One aspect of our psychological growth is the movement from dependence to independence to interdependence. In this second of a three-part series, we look at what independence is, how we develop it and how it prepares us for interdependence.
Part 2: Independence — Developing Our Own Style
Part of the story of our aging is becoming more of ourselves — developing our own voice, our own way of seeing, and a distinct way of acting in the world (our style). To be dependent on our parents’ approval when young is natural (though children often put up startling resistance to their parents’ evaluations) but in adulthood would be very restricting.
Independence is more than rebellion. It can be part of independence to voice disagreement and demonstrate our difference, but this is far from the whole story. The rebellious are often dependent on those they rebel against. To automatically disagree with the other person means that the other can control what we will say — and this is not independence.
How do we develop independence? I think there are at least four elements.
- Acknowledging our need. Our interest is captured by what matches our needs and desires (from a drink of water, to serenity to spiritual transformation). From this our action emerges. To pretend that we are self-sufficient (entirely independent) would mean that the process never begins. Independence includes our dependence and goes beyond it — it doesn’t deny it.
- Try out different options for meeting it. If we have a simple need (e.g. to quench my thirst) the options for meeting it may be straightforward. If the need is more complex (a marriage of delight) then much more experimentation is likely to be needed. (For a marriage of delight there may be things like: a mix of spontaneous and planned sex, sharing of chores, suitable diet, exercise, sufficient income, evaluating how hobbies and recreation will be shared, relating to existing friends and making new ones…and so on.)
- Gaining a sense of which way works for us — our own way of going about things. As we try out different options we find the ones that work. And, if there is more than one, we select what works for us. (There are many ways to paint a tree — this is my style. There are many ways to be married — we choose to go out to work and come home to the same house. My way of relating values clarity.)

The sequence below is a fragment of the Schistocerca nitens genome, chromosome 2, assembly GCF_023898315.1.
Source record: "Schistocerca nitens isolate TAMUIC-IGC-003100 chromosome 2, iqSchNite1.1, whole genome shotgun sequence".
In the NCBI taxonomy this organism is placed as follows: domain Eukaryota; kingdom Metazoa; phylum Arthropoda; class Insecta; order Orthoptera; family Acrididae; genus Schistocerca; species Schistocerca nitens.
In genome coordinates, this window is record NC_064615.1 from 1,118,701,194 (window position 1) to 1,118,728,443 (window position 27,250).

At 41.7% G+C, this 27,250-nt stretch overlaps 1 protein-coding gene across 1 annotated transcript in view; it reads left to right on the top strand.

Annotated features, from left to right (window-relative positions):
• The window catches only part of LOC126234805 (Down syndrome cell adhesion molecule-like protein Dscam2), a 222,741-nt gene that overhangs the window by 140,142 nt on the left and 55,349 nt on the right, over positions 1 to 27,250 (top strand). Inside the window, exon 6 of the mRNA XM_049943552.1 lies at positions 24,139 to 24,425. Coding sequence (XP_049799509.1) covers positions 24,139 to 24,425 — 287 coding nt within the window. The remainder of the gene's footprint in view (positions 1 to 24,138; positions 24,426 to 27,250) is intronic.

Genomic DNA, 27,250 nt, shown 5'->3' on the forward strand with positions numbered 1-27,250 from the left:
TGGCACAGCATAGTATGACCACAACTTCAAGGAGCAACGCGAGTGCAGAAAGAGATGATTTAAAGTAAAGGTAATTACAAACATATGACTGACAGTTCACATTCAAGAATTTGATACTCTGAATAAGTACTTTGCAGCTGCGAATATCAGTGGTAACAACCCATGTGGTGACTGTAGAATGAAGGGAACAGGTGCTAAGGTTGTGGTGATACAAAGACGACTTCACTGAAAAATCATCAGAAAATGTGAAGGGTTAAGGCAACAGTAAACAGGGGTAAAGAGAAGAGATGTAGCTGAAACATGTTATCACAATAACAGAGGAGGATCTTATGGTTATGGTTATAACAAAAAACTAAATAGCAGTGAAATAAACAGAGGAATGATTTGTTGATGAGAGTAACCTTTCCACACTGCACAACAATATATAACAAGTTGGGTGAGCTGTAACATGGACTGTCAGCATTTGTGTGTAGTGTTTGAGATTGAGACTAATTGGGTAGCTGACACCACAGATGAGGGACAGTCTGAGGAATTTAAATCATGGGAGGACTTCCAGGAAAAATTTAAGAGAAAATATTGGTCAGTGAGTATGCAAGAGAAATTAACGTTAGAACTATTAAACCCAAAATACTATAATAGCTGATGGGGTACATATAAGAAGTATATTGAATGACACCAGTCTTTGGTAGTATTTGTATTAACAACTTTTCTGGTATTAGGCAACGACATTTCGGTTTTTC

- Gradually we develop a sense of our overall style or lifestyle. Having worked through options in a number of areas we have a sense that they add up to something. For me it is things like: concern for the core issue or idea and not worrying so much about the details (whether in philosophy or talking through a relationship problem), and a sense of authenticity (I dislike fakeness in both relationships and art).
In my experience people with a firm sense of who they are, and what they may be able to contribute, are easier to work with. Independence is the ground from which interdependence may grow.
Do you have a sense of your independence — your own uniqueness and style? Do you feel like this is a work in progress or that you have become reasonably settled with it? Are there particular people and places where it is easier or harder to be independent for you? What would you say is your style? I’d love to hear your experience in the comments.
Part 3 of this three-part series focuses on interdependence.
All clinical material on this site is peer reviewed by one or more clinical psychologists or other qualified mental health professionals. This specific article was originally published by Dr Greg Mulhauser, Managing Editor on .on and was last reviewed or updated by